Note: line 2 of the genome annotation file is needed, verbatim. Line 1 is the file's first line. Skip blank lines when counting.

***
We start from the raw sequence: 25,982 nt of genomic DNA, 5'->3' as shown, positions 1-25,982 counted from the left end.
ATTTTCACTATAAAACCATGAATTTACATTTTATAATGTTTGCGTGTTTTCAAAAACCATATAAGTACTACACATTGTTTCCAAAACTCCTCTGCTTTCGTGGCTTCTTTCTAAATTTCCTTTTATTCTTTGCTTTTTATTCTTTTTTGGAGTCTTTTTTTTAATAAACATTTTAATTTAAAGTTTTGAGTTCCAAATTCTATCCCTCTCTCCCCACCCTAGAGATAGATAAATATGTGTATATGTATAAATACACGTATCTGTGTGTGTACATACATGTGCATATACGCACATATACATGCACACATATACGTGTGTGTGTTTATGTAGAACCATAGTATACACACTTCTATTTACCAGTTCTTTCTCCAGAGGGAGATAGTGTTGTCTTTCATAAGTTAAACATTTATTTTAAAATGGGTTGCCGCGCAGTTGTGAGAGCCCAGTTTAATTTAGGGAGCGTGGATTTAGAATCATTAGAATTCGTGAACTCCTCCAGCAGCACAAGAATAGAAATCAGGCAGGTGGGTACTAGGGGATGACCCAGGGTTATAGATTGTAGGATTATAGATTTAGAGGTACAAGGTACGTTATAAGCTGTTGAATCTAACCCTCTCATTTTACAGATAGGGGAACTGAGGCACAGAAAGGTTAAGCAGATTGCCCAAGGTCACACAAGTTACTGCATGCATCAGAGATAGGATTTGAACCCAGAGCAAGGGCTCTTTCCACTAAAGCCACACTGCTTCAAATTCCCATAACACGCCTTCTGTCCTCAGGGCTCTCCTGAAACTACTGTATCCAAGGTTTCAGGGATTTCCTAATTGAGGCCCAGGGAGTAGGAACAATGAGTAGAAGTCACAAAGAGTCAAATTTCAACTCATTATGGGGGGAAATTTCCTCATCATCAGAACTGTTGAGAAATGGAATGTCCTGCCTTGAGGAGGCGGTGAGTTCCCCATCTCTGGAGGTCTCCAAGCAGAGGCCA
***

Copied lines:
ATTTTCACTATAAAACCATGAATTTACATTTTATAATGTTTGCGTGTTTTCAAAAACCATATAAGTACTACACATTGTTTCCAAAACTCCTCTGCTTTCGTGGCTTCTTTCTAAATTTCCTTTTATTCTTTGCTTTTTATTCTTTTTTGGAGTCTTTTTTTTAATAAACATTTTAATTTAAAGTTTTGAGTTCCAAATTCTATCCCTCTCTCCCCACCCTAGAGATAGATAAATATGTGTATATGTATAAATACACGTATCTGTGTGTGTACATACATGTGCATATACGCACATATACATGCACACATATACGTGTGTGTGTTTATGTAGAACCATAGTATACACACTTCTATTTACCAGTTCTTTCTCCAGAGGGAGATAGTGTTGTCTTTCATAAGTTAAACATTTATTTTAAAATGGGTTGCCGCGCAGTTGTGAGAGCCCAGTTTAATTTAGGGAGCGTGGATTTAGAATCATTAGAATTCGTGAACTCCTCCAGCAGCACAAGAATAGAAATCAGGCAGGTGGGTACTAGGGGATGACCCAGGGTTATAGATTGTAGGATTATAGATTTAGAGGTACAAGGTACGTTATAAGCTGTTGAATCTAACCCTCTCATTTTACAGATAGGGGAACTGAGGCACAGAAAGGTTAAGCAGATTGCCCAAGGTCACACAAGTTACTGCATGCATCAGAGATAGGATTTGAACCCAGAGCAAGGGCTCTTTCCACTAAAGCCACACTGCTTCAAATTCCCATAACACGCCTTCTGTCCTCAGGGCTCTCCTGAAACTACTGTATCCAAGGTTTCAGGGATTTCCTAATTGAGGCCCAGGGAGTAGGAACAATGAGTAGAAGTCACAAAGAGTCAAATTTCAACTCATTATGGGGGGAAATTTCCTCATCATCAGAACTGTTGAGAAATGGAATGTCCTGCCTTGAGGAGGCGGTGAGTTCCCCATCTCTGGAGGTCTCCAAGCAGAGGCCA